In "Ex-Basketball Player" what does this mean: "Flick stands tall among the idiot pumps—five on a side, the old bubble head style."

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This quotation describes Flick, the former high-school basketball player, working as an attendant at a gas station. Updike personifies the "idiot" gas pumps to suggest how they appear to Flick. Flick perhaps feels that this job is not where he wanted to end up, and so his perception of the pumps as idiots is an indication of his frustration. He feels that this job is beneath him.

Updike continues to personify the pumps as basketball players. There are even "Five on a side," just as there would be five players on each side in a basketball game. The pumps also have "rubber elbows hanging loose and low," which perhaps alludes to the defensive stance of a basketball player. The implication is that Flick can't escape the glory days of his past as a high-school basketball player. He imagines the pumps as fellow players and himself "stand(ing) tall" among them, just as he might have stood above or been better than his fellow players at school. He is likely always reliving in his imagination those glorious high-school days, so much so that he still projects them onto the present. This is Flick's way of hanging onto the past, and, at the same time, denying the disappointment of his present.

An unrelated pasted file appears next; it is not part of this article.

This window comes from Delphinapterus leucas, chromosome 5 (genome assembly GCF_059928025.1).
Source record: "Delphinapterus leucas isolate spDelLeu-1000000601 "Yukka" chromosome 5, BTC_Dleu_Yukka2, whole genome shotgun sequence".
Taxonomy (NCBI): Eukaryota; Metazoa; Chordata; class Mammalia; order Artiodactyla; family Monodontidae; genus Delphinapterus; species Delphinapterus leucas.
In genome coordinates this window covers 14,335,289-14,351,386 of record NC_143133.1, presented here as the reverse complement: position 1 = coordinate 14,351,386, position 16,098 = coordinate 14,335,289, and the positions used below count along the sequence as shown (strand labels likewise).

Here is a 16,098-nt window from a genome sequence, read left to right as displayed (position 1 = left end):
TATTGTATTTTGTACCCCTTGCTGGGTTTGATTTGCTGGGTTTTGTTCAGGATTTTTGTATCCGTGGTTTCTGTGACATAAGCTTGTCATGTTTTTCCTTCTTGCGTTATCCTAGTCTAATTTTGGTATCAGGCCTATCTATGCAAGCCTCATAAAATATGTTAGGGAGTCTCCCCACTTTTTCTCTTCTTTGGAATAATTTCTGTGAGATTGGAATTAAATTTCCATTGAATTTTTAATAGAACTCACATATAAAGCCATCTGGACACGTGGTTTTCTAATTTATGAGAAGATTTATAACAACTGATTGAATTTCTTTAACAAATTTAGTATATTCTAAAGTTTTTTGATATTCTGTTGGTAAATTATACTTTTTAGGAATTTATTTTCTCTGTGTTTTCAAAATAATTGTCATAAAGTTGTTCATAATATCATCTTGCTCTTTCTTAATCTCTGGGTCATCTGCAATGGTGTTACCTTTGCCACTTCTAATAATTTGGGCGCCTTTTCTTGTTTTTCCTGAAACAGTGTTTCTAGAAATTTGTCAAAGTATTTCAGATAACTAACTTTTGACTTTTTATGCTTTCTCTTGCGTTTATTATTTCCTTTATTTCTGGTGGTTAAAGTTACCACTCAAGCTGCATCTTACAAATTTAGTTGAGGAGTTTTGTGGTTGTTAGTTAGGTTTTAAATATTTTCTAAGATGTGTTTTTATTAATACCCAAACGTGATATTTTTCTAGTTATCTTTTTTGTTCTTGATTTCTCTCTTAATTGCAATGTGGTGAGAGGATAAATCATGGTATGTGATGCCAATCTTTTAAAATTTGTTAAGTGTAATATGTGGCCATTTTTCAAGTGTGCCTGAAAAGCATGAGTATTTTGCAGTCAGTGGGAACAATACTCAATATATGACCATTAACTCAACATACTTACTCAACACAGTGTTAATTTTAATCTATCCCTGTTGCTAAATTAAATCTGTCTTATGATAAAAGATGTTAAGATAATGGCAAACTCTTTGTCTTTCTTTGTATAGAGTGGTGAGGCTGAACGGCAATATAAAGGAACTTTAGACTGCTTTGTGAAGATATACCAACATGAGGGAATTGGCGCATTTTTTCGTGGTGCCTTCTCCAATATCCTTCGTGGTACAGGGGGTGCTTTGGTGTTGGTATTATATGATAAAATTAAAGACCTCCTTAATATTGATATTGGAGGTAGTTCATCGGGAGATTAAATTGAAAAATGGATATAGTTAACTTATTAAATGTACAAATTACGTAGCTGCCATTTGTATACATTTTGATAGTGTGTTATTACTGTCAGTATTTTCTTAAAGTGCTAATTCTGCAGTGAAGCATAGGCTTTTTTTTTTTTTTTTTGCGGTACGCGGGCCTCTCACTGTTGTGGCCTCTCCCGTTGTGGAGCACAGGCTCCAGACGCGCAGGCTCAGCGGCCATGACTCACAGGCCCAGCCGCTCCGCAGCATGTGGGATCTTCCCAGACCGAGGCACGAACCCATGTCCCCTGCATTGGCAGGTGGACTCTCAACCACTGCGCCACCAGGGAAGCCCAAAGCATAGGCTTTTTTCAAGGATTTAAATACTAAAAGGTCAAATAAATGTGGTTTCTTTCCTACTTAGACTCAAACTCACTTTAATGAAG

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This important quote comes from the second stanza that introduces us to the character of Flick. It is important to read the quote you have singled out in context of the whole poem and the stanza in which it occurs to understand what Updike is trying to do with this reference:

Flick stands tall among the idiot pumps -

Five on a side, the old bubble-head style,

Their rubber elbows hanging loose and low.

In this stanza, therefore, Updike is personifying the pumps and making them seem if they were alive and also comparing them to Flick. Note how the alliteration of "loose and low" and the description makes them appear as basketball players themselves. Updike seems to be reinforcing the theme by focussing on what Flick has become - he may have had skill once, but now he is nothing more than a gas pump attendant with all of that skill unused and amounting to nothing.

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